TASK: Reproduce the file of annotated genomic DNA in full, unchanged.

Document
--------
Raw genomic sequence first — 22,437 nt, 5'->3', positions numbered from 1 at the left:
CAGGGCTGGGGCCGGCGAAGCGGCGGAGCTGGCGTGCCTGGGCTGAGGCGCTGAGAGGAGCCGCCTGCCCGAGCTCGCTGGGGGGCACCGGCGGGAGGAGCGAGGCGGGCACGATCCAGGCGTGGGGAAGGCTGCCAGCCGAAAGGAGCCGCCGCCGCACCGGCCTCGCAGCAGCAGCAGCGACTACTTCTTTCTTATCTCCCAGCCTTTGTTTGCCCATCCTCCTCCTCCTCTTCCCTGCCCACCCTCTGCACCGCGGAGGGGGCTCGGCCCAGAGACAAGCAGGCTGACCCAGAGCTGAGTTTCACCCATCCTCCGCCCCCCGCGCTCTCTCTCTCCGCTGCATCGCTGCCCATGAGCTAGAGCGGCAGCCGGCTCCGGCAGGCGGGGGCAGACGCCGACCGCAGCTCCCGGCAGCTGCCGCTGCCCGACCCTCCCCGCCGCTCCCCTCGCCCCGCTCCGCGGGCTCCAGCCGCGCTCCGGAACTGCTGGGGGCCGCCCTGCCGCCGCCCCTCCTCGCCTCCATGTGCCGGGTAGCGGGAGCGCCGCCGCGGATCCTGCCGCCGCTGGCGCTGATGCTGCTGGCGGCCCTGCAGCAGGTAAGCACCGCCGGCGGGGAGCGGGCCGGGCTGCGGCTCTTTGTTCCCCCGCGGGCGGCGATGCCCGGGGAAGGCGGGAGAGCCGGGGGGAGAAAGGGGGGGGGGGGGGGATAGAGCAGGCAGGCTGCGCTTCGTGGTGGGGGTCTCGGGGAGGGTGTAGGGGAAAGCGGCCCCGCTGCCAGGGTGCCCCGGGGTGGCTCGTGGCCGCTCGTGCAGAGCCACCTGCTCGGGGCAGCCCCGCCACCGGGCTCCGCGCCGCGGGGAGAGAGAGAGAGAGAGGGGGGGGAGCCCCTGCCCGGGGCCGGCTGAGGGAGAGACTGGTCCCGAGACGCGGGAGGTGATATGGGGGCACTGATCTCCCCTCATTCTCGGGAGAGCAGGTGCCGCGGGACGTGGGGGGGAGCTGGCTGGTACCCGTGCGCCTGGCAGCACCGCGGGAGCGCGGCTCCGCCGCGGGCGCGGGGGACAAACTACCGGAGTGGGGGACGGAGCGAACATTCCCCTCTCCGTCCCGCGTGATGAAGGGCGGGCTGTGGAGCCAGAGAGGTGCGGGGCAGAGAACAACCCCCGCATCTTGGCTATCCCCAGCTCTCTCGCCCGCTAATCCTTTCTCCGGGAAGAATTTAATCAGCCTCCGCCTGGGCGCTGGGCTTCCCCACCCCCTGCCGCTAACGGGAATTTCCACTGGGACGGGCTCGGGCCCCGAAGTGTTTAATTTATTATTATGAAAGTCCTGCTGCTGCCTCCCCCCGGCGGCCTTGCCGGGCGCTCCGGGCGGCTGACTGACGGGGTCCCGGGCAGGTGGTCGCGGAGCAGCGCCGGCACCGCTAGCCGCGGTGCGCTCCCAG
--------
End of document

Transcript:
Raw genomic sequence first — 22,437 nt, 5'->3', positions numbered from 1 at the left:
CAGGGCTGGGGCCGGCGAAGCGGCGGAGCTGGCGTGCCTGGGCTGAGGCGCTGAGAGGAGCCGCCTGCCCGAGCTCGCTGGGGGGCACCGGCGGGAGGAGCGAGGCGGGCACGATCCAGGCGTGGGGAAGGCTGCCAGCCGAAAGGAGCCGCCGCCGCACCGGCCTCGCAGCAGCAGCAGCGACTACTTCTTTCTTATCTCCCAGCCTTTGTTTGCCCATCCTCCTCCTCCTCTTCCCTGCCCACCCTCTGCACCGCGGAGGGGGCTCGGCCCAGAGACAAGCAGGCTGACCCAGAGCTGAGTTTCACCCATCCTCCGCCCCCCGCGCTCTCTCTCTCCGCTGCATCGCTGCCCATGAGCTAGAGCGGCAGCCGGCTCCGGCAGGCGGGGGCAGACGCCGACCGCAGCTCCCGGCAGCTGCCGCTGCCCGACCCTCCCCGCCGCTCCCCTCGCCCCGCTCCGCGGGCTCCAGCCGCGCTCCGGAACTGCTGGGGGCCGCCCTGCCGCCGCCCCTCCTCGCCTCCATGTGCCGGGTAGCGGGAGCGCCGCCGCGGATCCTGCCGCCGCTGGCGCTGATGCTGCTGGCGGCCCTGCAGCAGGTAAGCACCGCCGGCGGGGAGCGGGCCGGGCTGCGGCTCTTTGTTCCCCCGCGGGCGGCGATGCCCGGGGAAGGCGGGAGAGCCGGGGGGAGAAAGGGGGGGGGGGGGGGATAGAGCAGGCAGGCTGCGCTTCGTGGTGGGGGTCTCGGGGAGGGTGTAGGGGAAAGCGGCCCCGCTGCCAGGGTGCCCCGGGGTGGCTCGTGGCCGCTCGTGCAGAGCCACCTGCTCGGGGCAGCCCCGCCACCGGGCTCCGCGCCGCGGGGAGAGAGAGAGAGAGAGGGGGGGGAGCCCCTGCCCGGGGCCGGCTGAGGGAGAGACTGGTCCCGAGACGCGGGAGGTGATATGGGGGCACTGATCTCCCCTCATTCTCGGGAGAGCAGGTGCCGCGGGACGTGGGGGGGAGCTGGCTGGTACCCGTGCGCCTGGCAGCACCGCGGGAGCGCGGCTCCGCCGCGGGCGCGGGGGACAAACTACCGGAGTGGGGGACGGAGCGAACATTCCCCTCTCCGTCCCGCGTGATGAAGGGCGGGCTGTGGAGCCAGAGAGGTGCGGGGCAGAGAACAACCCCCGCATCTTGGCTATCCCCAGCTCTCTCGCCCGCTAATCCTTTCTCCGGGAAGAATTTAATCAGCCTCCGCCTGGGCGCTGGGCTTCCCCACCCCCTGCCGCTAACGGGAATTTCCACTGGGACGGGCTCGGGCCCCGAAGTGTTTAATTTATTATTATGAAAGTCCTGCTGCTGCCTCCCCCCGGCGGCCTTGCCGGGCGCTCCGGGCGGCTGACTGACGGGGTCCCGGGCAGGTGGTCGCGGAGCAGCGCCGGCACCGCTAGCCGCGGTGCGCTCCCAG